MLB Arbitration Wrap-up – 2005

A recap of the 2005 MLB arbitration proceedings provided from a person with a birds-eye view of the matter.

In 2005, 89 players filed for salary arbitration, the fourth highest total in the last 12 years. Before players and clubs exchanged figures on January 18, forty nine of these players had agreed to contracts with their Clubs. Of the remaining 40 players, only three players, all pitchers, actually went to an arbitration hearing. The total of three hearings was the lowest in the 30 years that arbitration hearings have been held.

In two of the hearings, the arbitrators sided with the Clubs (Kansas City-Jeremy Affeldt and Oakland-Juan Cruz). In the other (Kyle Lohse-Minnesota), the arbitrators chose the player's figure. It was the 9th straight year that the majority of the decisions went in favor of the Clubs.

Of the 37 cases that settled after the exchange of figures but before a hearing, only 4 settled above the midpoint and the vast majority settled below the midpoint. This suggests that players (and their agents) may have overestimated the market based on some of the unexpectedly high salaries paid to free agents prior to the filings.

There are two situations where arbitration can come into play. By far the most common is the situation involving players, under control of their Clubs, with 3 to 6 years of major league service (MLS), plus the 17% most senior MLS-2 players, sometimes referred to as "super twos". Of the 89 players who filed this year, 86 were in this category.

The other situation involves free agents. When a player with 6 or more years of major league service files for free agency, his Club has the option of offering arbitration. A Club must offer arbitration in order to get compensation in the form of draft picks if the player signs with another Club. If the player accepts arbitration, as Roger Clemens did this year, he is no longer considered a free agent and he becomes bound to that Club. If a player refuses arbitration, as Carlos Beltran did, the Club faces a deadline for signing the player (January 15 this year) or they are prohibited from signing the player before May 1. The other two other free agents who accepted arbitration this year were Ron Villone of Seattle and Placido Polanco of Philadelphia.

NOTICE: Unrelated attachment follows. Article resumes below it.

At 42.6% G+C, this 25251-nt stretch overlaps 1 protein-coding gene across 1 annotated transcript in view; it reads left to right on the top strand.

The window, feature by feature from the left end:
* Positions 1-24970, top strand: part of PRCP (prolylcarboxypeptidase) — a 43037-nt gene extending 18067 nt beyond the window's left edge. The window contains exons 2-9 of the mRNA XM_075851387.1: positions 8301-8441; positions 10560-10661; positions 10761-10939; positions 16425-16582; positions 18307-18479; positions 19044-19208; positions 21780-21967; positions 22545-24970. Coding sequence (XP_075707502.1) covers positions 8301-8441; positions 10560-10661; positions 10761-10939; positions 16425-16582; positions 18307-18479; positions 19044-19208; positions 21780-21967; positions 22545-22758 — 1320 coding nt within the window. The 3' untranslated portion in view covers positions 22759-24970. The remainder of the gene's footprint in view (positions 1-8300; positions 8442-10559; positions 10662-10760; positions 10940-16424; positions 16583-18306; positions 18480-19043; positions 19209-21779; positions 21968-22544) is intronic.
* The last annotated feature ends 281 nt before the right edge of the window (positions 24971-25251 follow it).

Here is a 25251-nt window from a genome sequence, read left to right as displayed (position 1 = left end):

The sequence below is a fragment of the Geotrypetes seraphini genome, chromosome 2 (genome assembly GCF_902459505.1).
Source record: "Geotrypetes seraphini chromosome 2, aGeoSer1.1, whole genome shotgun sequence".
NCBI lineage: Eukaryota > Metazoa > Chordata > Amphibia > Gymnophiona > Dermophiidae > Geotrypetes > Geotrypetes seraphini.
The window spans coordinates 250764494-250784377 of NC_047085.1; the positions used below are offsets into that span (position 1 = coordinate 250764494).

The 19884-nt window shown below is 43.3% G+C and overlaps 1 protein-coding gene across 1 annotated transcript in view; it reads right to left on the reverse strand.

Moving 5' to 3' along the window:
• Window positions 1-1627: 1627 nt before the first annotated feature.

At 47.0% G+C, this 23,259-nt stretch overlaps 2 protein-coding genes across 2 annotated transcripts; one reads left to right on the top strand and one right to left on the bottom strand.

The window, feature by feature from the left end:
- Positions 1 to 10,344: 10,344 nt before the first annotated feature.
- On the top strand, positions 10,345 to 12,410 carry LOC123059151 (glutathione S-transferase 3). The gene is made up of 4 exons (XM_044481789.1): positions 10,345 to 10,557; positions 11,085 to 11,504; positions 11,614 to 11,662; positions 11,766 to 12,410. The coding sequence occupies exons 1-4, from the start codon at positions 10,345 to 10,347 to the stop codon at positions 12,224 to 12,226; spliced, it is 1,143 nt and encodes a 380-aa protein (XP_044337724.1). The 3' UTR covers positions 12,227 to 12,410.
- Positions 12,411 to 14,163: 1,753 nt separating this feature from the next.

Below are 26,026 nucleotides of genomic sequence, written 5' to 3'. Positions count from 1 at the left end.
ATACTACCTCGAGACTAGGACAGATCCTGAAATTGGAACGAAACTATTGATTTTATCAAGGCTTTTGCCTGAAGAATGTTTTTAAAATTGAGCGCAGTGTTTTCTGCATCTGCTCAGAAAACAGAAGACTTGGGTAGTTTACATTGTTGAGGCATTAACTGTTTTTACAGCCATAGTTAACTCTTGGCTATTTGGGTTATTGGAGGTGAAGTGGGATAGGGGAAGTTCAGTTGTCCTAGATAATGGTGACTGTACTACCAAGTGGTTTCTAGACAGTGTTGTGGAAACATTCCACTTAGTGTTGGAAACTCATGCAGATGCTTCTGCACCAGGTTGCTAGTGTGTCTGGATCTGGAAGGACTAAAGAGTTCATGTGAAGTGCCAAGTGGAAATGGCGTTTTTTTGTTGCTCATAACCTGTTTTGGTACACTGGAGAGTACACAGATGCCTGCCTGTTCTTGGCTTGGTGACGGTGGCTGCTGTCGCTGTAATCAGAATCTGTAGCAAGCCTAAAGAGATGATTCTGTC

The most interesting cases this year involved three comparable starting pitchers who have become staff aces – Roy Oswalt of Houston, Ben Sheets of Milwaukee and Johan Santana of Minnesota. All were eligible for arbitration for the second time. The three Clubs took different approaches. Milwaukee signed Sheets, coming off surgery, to a one-year contract for $6.0 million, the midpoint between the two filings. Houston signed Oswalt to a two year contract for $5.9 million in 2005 and $11.0 in 2006. Minnesota took it a step further by offering Santana a four-year contract, buying out two years of free agency. The contract is for $40 million for 4 years but the breakdown by years is unavailable. Presumably the 2005 salary is in the range of $6 million, consistent with the salaries of Oswalt and Sheets and also with Roy Halladay's 2004 salary in the first year of a $42 million, 4-year contract signed when he was arbitration-eligible for the second time a year ago coming off a Cy Young season.


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